Thursday, November 20, 2014

Final Indian war underway; sage grouse doomed to PRTC, KXL


What is even worse South Dakota’s media has also buried its collective heads in the sand even though Native Sun News has been reporting on the Keystone XL Pipeline since 2006. Award winning Health and Environment Editor for Native Sun News, Talli Nauman, has been at the journalistic forefront of this environmental disaster about to happen from day one and she has been rewarded by the South Dakota Newspaper Association with many awards for her yearly series of articles on this most important topic. Until this issue became a political football, the rest of South Dakota’s media had been silent. The Keystone XL Pipeline that is being pushed by TransCanada may well be the beginning of the final war between the United States government and the Indian Nations. [Tim Giago, The final Indian war in America is about to begin]


The expansion will quadruple the size of the existing airspace to an area of about 20 million acres lying northwest of Rapid City and spanning parts of South Dakota, Wyoming, Montana and North Dakota. The lowest allowable altitude would be 500 feet, with higher minimums in some areas. [Seth Tupper, Rapid City Journal]





As hundreds of welfare ranchers reap windfall benefits for their negligence during a late fall blizzard, the Anthropocene is wiping out thousands of native species.

The extirpation of bison from the American West has led to the introduction of European cattle now doing untold damage to prairies, the sage steppe and to the high plains and deserts.
As sage grouse have been listed as a species worthy of protection under the Endangered Species Act, but precluded by higher priorities for now, western farmers and ranchers have been concerned about what the implications of such a decision might mean to the way they use the land. “They’re real worried that if that bird gets listed, the federal government will come in and tell them how to manage that ground,” said Melissa Foster, an FWP biologist who was the lead author of a four-year study in Powder and Carter counties. Scientists and conservationists are trying to piece together the best way to preserve sage grouse on their traditional sagebrush steppe environment, which is seeing greater pressures from oil and gas development, loss of habitat to wildland fires and even conifer encroachment. The study area included a land mix of about 54 percent private, 36 percent BLM and 10 percent state, spreading east from the Powder River to the South Dakota border and south from the Powderville Road to the Wyoming border. [Brett French, Billings Gazette]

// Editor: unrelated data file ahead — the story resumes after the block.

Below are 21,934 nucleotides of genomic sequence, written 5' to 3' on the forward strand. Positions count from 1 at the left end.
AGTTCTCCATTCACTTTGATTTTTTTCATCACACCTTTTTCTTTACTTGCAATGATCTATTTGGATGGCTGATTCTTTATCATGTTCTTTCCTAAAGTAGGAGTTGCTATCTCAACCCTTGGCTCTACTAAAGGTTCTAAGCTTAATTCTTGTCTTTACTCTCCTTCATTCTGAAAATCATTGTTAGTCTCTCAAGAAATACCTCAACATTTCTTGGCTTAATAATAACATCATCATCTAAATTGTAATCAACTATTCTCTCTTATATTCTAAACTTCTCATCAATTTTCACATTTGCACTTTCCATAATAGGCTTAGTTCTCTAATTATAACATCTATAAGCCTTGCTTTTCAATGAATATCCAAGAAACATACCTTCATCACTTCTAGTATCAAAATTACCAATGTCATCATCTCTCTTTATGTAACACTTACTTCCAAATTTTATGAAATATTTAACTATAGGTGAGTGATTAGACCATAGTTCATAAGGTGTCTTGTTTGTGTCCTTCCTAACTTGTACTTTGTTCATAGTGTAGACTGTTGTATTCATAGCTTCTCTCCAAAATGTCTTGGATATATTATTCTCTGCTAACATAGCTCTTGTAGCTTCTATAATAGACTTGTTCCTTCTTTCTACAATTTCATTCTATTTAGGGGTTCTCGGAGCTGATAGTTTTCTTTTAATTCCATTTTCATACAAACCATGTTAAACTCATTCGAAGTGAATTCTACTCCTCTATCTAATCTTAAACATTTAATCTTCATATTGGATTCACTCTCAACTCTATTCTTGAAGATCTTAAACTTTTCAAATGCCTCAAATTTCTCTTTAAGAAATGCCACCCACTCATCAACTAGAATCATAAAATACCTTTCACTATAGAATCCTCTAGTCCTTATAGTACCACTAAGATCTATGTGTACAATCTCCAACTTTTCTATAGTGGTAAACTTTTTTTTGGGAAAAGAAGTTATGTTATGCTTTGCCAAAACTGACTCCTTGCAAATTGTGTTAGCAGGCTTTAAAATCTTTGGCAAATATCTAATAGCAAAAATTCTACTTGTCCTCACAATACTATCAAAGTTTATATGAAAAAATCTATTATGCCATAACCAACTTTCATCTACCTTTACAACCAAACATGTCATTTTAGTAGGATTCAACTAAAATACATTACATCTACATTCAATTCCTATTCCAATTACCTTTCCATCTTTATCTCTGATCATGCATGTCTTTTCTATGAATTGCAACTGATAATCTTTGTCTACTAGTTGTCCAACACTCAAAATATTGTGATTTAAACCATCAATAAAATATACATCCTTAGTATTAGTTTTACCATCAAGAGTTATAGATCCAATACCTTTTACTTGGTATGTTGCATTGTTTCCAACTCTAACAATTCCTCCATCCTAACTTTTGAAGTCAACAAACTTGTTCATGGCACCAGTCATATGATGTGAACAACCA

It's not like we haven't seen it coming.

South Dakota's junior US Senator is betting his career on ramming the expansion of the Powder River Training Complex and the Keystone XL pipeline down American Indian throats.

His actions to defeat tribal sovereignty are putting natives peoples' rights at risk.

Verily, South Dakota's At-large US Representative wails that the US Environmental Protection Agency is employing a land grab to regulate water pollution yet heralds TransCanada's efforts to condemn land for a diluted bitumen pipeline. Recall that Tim Giago supported Kristi Noem's candidacy.
If [municipal solid waste] were to be used as a fuel in [waste to energy] power plants, it could replace all the coal imported by states such as New York, California, Idaho, New Jersey and Maine. Use of MSW fuel in place of coal could reduce the U.S. state-to-state transportation of coal by 22%. [American Chemistry Council, pdf.]
The emergence of warrior societies led by veterans of the Gulf Wars, Afghanistan, and Kosovo has unified young people in North America's tribal regions. Movements are growing from the Mohawk Nation in Quebec and New York to the Lakota strongholds in South Dakota, among the descendants of the Arapaho in the Mountain West, south to the Navajo Nation and into the border regions of the Tohono O'odham.